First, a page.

Working in partnership with Van der Jonckheyd’s team, Materialise co-engineered and metal printed a new single structure bracket, reducing time-consuming part assembly and removing weld line pressure points completely. In the first three months of use, the re-imagined bracket did not break once. It is a small change that has made a significant difference.

Van der Jonckheyd explains: “We thought having to fix parts less often and more easily would be the biggest advantage, but so far we haven’t had to replace any.”

Even when looked at purely in terms of reduced maintenance technician time, Philips is already saving around €9,000 a year. This also means the technicians can concentrate on other technical problems. Additionally, fewer breakages means that replacement part outlay has been reduced, and because ‘digital spares’ can be printed and delivered in just 10 days, only a limited number need to be stored on location.

“The previous brackets required frequent cleaning to ensure friction grooves weren’t forming – caused by wire thread-through – that could damage our end-product,” Van der Jonckheyd continues. “They had to be removed from the line in order to be maintained in this way which was time consuming. 3D printing has enabled us to create new conical wire holders as part of the bracket, with internal channels that require much less cleaning and allow in-situ maintenance.

“But I’d say the biggest difference has been the impact this has had on the mindset of those who work here. It’s sparked a thought in everyone that we can and should do things differently – since this initial project I’ve been approached by people from different aspects of production with ideas for other ways 3D printing can work for us. It’s truly engaged our workforce.”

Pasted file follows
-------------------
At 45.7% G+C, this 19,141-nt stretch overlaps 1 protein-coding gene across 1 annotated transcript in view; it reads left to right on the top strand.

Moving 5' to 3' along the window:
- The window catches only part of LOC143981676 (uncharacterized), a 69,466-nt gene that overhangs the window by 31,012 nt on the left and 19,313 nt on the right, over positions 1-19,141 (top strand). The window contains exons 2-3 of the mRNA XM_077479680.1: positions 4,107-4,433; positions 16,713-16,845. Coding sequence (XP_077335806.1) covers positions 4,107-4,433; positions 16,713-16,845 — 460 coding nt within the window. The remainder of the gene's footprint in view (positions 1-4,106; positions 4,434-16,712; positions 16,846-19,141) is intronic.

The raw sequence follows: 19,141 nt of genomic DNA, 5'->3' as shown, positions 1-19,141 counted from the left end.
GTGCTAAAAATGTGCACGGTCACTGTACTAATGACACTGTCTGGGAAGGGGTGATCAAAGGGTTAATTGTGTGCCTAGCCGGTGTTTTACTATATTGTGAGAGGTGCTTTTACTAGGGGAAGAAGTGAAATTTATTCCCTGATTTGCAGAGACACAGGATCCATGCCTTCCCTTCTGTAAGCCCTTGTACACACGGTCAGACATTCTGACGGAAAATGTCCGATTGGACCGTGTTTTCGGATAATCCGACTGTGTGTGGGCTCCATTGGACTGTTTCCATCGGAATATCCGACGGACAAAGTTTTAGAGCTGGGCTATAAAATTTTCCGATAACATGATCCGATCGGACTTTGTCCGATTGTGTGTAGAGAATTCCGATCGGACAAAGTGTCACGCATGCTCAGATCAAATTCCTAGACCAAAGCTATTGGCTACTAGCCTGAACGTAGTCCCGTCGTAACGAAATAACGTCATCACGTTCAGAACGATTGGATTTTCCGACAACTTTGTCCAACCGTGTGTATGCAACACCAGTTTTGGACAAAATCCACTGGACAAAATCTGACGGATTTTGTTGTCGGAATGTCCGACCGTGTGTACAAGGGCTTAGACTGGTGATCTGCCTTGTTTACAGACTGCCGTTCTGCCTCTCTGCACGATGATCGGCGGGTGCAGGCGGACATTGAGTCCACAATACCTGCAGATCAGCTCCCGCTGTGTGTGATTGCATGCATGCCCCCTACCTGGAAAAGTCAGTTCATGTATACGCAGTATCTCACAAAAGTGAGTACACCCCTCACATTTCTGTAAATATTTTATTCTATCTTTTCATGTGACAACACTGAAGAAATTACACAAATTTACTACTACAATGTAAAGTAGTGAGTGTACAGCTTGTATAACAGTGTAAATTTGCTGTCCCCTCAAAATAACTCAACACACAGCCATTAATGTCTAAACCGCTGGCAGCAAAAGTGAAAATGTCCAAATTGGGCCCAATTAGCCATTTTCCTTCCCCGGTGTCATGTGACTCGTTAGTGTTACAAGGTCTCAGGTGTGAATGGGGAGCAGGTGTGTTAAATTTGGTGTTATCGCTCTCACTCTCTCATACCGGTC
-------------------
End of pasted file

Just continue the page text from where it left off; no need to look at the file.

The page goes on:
Less labour, lower weight, leaner cycle

Testament to this new mindset, as the lamp bracket underwent development the production team at Philips spotted another opportunity. Could 3D Printing help with the automation of an existing, highly labour-intensive process?

The line in question previously required a machine operator – in continuous attendance – to physically place parts in a 12-bore gripper, apply materials and remove finished units. Automation of this process required enhancements to the vacuum suction capability of the gripper and a lighter construction still sturdy enough to withstand the strains and stresses of a ‘pick and place’ robotic action.

Van der Jonckheyd’s team knew that 3D printing represented huge potential in terms of alternative metal materials, textures and internal structures that could provide a solution and worked with Materialise to design and print a part to test. By consolidating construction (reducing the need for as many individual parts), creating curved internal channels and printing the gripper from aluminium, strength and suction has improved while reducing overall unit weight.

“The gripper’s new capabilities have removed the need for time consuming manual part placement which, over the course of a year, will save us around €80,000 and significant operator hours,” says Van der Jonckheyd. “On top of this, the speed facilitated by the reduced weight means cycle time has reduced while production has increased. The whole process has really opened our eyes, imaginations and hearts to 3D printing to such an extent that it has become a natural component of our manufacturing toolkit.”